A research group at the IIMCB institute in Poland has developed computer software for RNA prediction and modelling of RNA molecules and RNA-protein complexes.
The International Institute of Molecular and Cell Biology (IIMCB), is a research institute based in Warsaw, Poland. IIMCB is built up of nine research groups, spanning from the Laboratory of Structural Biology to the Laboratory of Zebrafish Developmental Genomics. One of the nine research groups is the Laboratory of Bioinformatics and Protein Engineering. This research group in particular looks at the theoretical and experimental research on sequence structure-function relationships in proteins, nucleic acids and macromolecular complexes. SEQ spoke to group leader Professor Janusz Bujnicki about developing software for RNA prediction and modelling of RNA molecules and RNA-protein complexes.
What is the main work and role of IIMCB?
IIMCB was established in 1997, based on an agreement between Poland and UNESCO. Its modus operandi is based on a dedicated parliamentary bill. The main goal of IIMCB is to perform high-quality research in molecular biosciences and to provide training opportunities for junior scientists. Currently, the institute hosts nine research groups and their research topics cover the wide area of molecular and cell biology, macromolecular structural biology, biochemistry, genomics, and bioinformatics.
I am a leader of one of the research groups. My team comprises experimentalists and theoreticians with a wide area of expertise. We develop computer software, use bioinformatics to make structural and functional predictions, and test hypotheses experimentally. Examples of our work include the development of software for the modelling of protein and RNA structures, bioinformatics-guided identification and characterisation of new enzymes, and computer-aided engineering of macromolecules with new structures and functions.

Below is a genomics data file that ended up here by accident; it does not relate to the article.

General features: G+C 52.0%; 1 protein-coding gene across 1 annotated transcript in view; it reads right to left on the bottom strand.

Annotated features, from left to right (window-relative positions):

You and your team are currently working on developing software for the structural prediction and modelling of RNA and RNA-protein complexes. Why is this important and what do you hope the biggest impacts will be?
The cellular and molecular activities of RNAs often require the molecule to fold into a specific structure in order to perform its targeted function. Similar to proteins, in which the amino acid sequence determines the structure, the RNA sequence directly determines the structure of the ribonucleotide chain and its potential to interact with other molecules. In particular, ribonucleotide residues form canonical A-U and C-G pairs as well as many non-canonical pairs and other interactions. Consecutive canonical base pairs form helices, which are typically linked by loops that form various hairpins, bulges and junctions, together forming the secondary structure. The global shape (3D structure) is formed by the interaction of different parts of the RNA chain, stabilised by a variety of non-canonical pairs. Consequently, the understanding of the molecular basis of RNA functions, beyond protein coding, requires knowledge of an RNA tertiary structure.
Unfortunately, experimental determination of RNA tertiary structure at high-resolution is both laborious and difficult, and as a result, the majority of known RNAs remain structurally uncharacterised. To address this problem, various computational tools have been developed that predict RNA secondary structure from sequence. These methods are based on the accumulated knowledge of RNA structures determined so far, including the physical basis of the RNA folding and evolutionary considerations (such as the conservation of functionally important motifs).
One of the fundamental challenges of biology is to prove that we sufficiently understand the way how the biological molecules function, by designing molecules that carry out the functions we desire. In case of biological macromolecules, this requires us not only to predict the structure for molecules that exist, but to be able to design new molecules that form desired spatial structures. Designing RNA sequences with specific structures has already proven useful in many biomedical and biotechnological applications, such as modifying HIV-1 replication mechanisms, reprogramming cellular behaviour, developing novel logic circuits and constructing RNA nano-objects. I believe that the computational design of new molecules, including RNA, will have a huge impact in the near future.